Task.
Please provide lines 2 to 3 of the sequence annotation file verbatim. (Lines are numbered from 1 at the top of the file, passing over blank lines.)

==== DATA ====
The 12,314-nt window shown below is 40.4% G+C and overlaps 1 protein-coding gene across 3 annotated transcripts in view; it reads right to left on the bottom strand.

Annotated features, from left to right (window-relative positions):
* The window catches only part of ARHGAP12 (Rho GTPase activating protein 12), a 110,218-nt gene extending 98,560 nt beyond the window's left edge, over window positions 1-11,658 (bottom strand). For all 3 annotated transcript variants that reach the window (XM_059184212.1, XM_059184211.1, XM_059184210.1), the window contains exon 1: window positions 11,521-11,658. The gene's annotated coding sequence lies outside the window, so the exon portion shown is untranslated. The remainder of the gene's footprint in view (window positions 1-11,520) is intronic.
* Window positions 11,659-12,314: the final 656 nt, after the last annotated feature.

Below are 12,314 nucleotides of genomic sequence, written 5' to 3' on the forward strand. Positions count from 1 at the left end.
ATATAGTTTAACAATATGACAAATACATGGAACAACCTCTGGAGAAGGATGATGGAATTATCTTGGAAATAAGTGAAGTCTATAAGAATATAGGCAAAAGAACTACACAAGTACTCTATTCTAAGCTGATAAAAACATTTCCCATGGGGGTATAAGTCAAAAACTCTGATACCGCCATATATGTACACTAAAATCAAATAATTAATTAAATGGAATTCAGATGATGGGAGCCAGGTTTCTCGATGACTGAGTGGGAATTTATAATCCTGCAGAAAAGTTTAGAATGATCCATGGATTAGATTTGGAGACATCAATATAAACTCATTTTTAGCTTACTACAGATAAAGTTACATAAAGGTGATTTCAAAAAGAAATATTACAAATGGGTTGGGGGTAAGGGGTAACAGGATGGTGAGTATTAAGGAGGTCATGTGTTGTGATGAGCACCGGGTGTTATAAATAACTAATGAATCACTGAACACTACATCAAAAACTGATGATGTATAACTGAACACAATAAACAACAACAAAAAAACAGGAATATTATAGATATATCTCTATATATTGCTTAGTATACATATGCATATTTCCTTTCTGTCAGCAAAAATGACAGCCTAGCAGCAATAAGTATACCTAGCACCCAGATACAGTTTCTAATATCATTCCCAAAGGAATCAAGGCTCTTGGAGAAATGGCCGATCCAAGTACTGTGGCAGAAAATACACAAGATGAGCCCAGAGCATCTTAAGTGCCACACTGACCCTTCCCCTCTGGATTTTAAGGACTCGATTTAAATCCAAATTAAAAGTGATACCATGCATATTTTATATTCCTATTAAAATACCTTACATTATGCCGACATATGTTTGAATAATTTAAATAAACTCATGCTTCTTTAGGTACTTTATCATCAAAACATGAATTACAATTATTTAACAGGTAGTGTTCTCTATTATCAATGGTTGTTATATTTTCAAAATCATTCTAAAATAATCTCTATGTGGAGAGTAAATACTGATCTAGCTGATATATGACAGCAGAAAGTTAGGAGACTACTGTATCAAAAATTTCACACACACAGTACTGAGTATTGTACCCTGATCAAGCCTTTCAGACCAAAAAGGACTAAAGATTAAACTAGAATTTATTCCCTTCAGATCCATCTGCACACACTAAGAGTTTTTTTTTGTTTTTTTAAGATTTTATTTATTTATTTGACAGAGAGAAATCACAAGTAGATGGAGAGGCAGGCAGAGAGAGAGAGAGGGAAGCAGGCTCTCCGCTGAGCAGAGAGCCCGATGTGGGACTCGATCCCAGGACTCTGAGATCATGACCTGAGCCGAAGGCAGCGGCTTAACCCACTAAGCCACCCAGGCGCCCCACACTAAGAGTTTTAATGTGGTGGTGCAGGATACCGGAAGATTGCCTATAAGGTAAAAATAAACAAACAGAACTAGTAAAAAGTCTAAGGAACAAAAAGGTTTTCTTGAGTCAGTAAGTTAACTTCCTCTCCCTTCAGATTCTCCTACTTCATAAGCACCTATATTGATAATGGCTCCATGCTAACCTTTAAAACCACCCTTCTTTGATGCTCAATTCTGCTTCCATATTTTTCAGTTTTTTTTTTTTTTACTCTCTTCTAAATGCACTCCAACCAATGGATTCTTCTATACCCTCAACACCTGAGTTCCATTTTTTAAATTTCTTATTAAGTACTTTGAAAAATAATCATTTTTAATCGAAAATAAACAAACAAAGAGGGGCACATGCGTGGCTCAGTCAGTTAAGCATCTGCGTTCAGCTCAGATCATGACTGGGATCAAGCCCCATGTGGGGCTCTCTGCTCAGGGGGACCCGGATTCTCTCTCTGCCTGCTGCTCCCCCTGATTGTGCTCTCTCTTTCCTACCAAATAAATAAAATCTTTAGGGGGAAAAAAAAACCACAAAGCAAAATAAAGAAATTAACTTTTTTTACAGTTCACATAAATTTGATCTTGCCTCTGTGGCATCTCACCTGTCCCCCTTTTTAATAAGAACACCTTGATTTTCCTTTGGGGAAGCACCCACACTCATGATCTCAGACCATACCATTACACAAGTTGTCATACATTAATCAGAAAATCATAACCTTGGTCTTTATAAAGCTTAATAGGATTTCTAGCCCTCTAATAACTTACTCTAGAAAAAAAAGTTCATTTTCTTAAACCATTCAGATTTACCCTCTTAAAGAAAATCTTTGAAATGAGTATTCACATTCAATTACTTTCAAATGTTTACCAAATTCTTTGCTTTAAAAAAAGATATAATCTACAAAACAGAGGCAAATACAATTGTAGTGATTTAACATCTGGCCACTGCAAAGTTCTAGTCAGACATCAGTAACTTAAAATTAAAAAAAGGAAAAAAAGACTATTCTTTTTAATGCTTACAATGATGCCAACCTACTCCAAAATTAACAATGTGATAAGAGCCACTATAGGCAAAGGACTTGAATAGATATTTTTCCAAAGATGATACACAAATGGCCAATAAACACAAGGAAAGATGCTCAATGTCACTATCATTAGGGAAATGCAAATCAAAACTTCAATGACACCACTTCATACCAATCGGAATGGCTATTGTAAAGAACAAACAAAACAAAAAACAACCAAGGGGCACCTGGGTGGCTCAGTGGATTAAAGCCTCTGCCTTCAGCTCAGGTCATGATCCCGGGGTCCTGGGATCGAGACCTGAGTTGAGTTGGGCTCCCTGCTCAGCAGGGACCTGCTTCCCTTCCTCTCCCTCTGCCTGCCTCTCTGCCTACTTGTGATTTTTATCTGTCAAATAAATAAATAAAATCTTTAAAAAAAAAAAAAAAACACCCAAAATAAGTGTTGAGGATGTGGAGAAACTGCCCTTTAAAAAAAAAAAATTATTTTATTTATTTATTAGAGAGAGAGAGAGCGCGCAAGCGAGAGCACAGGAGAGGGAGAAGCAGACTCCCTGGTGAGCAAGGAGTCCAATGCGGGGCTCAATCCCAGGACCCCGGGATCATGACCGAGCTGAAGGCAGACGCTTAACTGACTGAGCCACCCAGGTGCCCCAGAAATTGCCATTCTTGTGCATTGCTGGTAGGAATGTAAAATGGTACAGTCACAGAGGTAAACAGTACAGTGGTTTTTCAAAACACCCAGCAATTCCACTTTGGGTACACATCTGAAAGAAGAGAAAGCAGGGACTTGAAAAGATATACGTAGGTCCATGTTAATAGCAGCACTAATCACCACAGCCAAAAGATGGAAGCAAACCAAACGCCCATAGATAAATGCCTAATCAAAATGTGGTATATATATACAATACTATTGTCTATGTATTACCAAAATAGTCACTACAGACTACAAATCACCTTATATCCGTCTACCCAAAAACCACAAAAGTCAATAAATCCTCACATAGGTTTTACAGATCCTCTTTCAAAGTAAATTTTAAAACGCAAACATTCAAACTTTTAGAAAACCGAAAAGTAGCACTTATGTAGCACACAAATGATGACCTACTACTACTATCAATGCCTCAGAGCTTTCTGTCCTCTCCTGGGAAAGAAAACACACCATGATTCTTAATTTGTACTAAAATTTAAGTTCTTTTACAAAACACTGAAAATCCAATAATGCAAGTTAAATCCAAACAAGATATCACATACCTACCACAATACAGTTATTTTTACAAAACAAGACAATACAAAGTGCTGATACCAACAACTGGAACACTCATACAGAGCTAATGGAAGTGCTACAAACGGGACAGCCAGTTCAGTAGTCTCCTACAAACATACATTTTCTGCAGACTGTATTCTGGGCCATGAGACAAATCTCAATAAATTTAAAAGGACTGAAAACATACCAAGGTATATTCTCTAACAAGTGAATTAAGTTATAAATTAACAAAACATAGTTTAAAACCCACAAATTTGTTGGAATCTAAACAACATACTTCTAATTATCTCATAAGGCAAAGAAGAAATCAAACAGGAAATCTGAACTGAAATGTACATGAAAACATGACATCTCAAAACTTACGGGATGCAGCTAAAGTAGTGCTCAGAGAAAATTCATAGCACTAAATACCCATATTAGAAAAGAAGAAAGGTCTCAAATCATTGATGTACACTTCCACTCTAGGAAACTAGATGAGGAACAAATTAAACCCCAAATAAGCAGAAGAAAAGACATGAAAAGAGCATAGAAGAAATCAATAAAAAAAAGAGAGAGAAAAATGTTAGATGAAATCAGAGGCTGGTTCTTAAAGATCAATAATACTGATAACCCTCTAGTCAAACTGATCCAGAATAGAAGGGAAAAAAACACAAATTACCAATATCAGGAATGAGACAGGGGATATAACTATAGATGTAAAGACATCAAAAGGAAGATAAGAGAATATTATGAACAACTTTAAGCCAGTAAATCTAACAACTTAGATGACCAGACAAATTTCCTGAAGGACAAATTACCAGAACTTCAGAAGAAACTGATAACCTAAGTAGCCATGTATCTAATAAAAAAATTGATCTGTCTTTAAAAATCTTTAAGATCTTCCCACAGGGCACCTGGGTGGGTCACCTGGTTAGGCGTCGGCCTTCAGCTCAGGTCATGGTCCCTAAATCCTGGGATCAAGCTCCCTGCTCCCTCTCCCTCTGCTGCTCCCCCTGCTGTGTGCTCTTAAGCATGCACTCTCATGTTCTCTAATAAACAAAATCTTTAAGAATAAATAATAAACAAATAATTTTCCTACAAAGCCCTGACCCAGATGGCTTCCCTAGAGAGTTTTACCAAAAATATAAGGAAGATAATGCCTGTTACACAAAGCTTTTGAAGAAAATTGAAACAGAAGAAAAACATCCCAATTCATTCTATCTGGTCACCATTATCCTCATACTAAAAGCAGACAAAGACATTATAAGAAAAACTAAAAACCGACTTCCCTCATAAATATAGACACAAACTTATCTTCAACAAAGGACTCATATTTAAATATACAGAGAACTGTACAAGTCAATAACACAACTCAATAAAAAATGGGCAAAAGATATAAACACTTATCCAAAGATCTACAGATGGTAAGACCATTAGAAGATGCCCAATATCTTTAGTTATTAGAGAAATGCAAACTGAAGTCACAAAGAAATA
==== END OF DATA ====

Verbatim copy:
Annotated features, from left to right (window-relative positions):
* The window catches only part of ARHGAP12 (Rho GTPase activating protein 12), a 110,218-nt gene extending 98,560 nt beyond the window's left edge, over window positions 1-11,658 (bottom strand). For all 3 annotated transcript variants that reach the window (XM_059184212.1, XM_059184211.1, XM_059184210.1), the window contains exon 1: window positions 11,521-11,658. The gene's annotated coding sequence lies outside the window, so the exon portion shown is untranslated. The remainder of the gene's footprint in view (window positions 1-11,520) is intronic.